As I write this, there is a caravan of thousands marching toward the US border from the south. Depending on who you believe, the number of people heading our direction totals anywhere from 3000 to 7000—in any case, no small aggregate of humanity.
Their stated goal, if I understand correctly, is to seek asylum in the good, old US of A. Everyone, of course, is all up in arms about the whole deal. People on the left are excited about the turmoil this influx will undoubtedly have on the upcoming elections. People on the right are just as excited that the caravan will have a chilling effect on anyone who is suspicious of people breaking into their country, thus causing them to vote for conservative candidates.
I’m not sure what kind of effect any of this will actually have on our elections, but I’d like to put that aside for a moment. I’d like to focus in on the horde traveling northward. As much publicity as they’re receiving, their story is, most likely, largely untold.
We don’t know who they are. The only thing we seem to know for sure is that it is a concerted effort organized and spearheaded by a former Honduran legislator named Bartolo Fuentes. He, himself, was snatched up and detained by Guatemalan authorities as the throng attempted to pass through that country.
The remaining nameless people in the march to the border will likely diminish for reasons most of us will never consider. Traveling through Central America is fraught with dangers. One journalist reports that “Migrants are frequently robbed, sexually assaulted, and go for long stretches without eating. Some fall prey to human trafficking organizations. Women and children are particularly vulnerable to these crimes.”They might feel like there’s safety in numbers, but unbeknownst to them, some of their traveling companions might be their worst enemies. Suffice it to say,they’re risking a lot.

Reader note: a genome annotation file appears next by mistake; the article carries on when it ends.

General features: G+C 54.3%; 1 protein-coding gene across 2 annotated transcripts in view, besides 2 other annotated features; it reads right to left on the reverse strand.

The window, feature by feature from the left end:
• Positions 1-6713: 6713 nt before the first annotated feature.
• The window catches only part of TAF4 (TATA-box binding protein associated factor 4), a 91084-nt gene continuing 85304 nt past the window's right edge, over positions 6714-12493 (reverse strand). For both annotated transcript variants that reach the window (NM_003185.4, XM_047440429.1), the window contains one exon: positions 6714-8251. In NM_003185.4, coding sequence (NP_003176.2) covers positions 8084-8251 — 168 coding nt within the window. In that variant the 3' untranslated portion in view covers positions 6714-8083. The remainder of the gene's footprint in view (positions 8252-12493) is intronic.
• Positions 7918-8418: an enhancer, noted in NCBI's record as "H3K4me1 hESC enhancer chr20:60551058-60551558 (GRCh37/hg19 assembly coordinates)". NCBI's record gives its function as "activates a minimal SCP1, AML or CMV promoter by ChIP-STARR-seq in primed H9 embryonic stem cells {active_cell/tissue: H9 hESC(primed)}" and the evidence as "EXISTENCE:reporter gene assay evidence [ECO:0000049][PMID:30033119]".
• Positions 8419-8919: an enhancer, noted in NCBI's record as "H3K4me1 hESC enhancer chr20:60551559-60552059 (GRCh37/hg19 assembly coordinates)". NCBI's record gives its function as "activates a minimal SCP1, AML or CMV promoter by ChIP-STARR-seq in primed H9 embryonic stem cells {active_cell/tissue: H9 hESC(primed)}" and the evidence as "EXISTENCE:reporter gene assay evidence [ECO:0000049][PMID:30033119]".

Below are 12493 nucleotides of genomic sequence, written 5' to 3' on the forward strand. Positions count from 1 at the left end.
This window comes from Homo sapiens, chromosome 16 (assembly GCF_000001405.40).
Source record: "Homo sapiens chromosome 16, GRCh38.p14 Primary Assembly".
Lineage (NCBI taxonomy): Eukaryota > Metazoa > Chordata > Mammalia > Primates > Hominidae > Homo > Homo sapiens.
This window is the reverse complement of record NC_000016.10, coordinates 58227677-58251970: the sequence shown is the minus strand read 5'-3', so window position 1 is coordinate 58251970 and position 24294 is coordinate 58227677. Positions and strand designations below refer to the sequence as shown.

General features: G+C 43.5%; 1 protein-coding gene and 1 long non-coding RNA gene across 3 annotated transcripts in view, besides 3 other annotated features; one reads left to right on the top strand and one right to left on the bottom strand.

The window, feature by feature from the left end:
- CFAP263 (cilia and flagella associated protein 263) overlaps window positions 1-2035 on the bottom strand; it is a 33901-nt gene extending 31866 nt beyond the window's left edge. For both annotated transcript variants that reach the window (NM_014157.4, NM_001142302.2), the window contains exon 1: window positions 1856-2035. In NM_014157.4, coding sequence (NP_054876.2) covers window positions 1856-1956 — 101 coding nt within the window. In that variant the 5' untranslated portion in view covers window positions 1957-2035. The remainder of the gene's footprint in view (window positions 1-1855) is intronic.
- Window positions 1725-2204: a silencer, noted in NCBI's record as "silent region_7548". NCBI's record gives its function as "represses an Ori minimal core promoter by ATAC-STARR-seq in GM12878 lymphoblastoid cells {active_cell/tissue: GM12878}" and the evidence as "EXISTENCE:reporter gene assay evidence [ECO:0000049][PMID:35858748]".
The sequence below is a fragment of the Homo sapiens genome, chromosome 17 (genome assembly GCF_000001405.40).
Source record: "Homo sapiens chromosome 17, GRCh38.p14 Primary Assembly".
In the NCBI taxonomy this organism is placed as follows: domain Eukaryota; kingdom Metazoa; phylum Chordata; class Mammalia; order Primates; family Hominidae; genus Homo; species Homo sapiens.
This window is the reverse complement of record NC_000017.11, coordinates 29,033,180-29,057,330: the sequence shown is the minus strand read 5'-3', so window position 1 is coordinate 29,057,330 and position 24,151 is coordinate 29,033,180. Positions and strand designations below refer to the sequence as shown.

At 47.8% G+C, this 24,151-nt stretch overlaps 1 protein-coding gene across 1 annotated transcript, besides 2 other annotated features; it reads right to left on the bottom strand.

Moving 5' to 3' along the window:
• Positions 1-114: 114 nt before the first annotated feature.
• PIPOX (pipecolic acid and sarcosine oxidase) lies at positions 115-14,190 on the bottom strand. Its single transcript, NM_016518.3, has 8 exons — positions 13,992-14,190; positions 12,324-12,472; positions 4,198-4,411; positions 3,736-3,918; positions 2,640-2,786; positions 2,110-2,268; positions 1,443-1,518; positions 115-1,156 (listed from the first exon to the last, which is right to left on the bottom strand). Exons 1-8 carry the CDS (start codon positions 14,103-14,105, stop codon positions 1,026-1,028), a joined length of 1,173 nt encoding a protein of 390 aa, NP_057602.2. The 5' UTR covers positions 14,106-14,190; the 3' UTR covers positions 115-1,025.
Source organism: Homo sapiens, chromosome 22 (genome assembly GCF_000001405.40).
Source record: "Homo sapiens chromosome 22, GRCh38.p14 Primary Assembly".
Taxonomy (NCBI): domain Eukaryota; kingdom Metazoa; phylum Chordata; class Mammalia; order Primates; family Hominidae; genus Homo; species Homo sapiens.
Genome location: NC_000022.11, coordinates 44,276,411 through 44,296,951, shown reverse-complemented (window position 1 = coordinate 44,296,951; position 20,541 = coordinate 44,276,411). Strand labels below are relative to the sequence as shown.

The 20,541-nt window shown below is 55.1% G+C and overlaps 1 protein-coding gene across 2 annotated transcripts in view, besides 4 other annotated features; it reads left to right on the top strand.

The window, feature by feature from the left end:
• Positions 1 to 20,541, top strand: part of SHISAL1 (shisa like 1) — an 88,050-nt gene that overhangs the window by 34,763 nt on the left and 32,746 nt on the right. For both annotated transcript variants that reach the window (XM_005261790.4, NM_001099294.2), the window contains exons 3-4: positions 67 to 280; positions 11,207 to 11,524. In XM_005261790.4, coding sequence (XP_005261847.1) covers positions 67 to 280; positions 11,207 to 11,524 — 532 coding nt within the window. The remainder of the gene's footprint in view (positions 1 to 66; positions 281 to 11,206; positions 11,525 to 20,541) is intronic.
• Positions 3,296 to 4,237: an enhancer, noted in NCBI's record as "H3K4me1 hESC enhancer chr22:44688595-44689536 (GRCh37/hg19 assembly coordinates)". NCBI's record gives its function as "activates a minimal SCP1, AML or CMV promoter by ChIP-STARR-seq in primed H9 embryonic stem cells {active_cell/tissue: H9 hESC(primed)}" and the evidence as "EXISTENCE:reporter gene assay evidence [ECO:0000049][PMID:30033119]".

The worst part just might be that they’re unwitting pawns in a scheme to make a political statement for someone else. They’ve undoubtedly been lured by a promise of freedom and prosperity. For some, it may well end in tragedy.
A Guy Named Moses
A few thousand years ago, there was this guy named Moses who attempted to pull off a similar caravan. He, too, was traveling northward. Before he got to his Promised Land, he was snatched up as well (not by the Guatemalans, but by God Himself). This occurred after wandering around in the wilderness north of Egypt for forty years. His followers became angry with Moses, and the Lord became angry with the followers. They finally made it, but they lost an entire generation in the process.
Maybe that’s what these modern-day Israelites are attempting to do—deposit future generations into their promised land. Like the Israelites of old, they are causing more than a little anger and angst. The big difference, here, is that we probably won’t have to wait forty years to witness the results of their journey.
[Dave Zuchelli is a graduate of Pittsburgh Theological Seminary and currently resides in Aldie, VA.]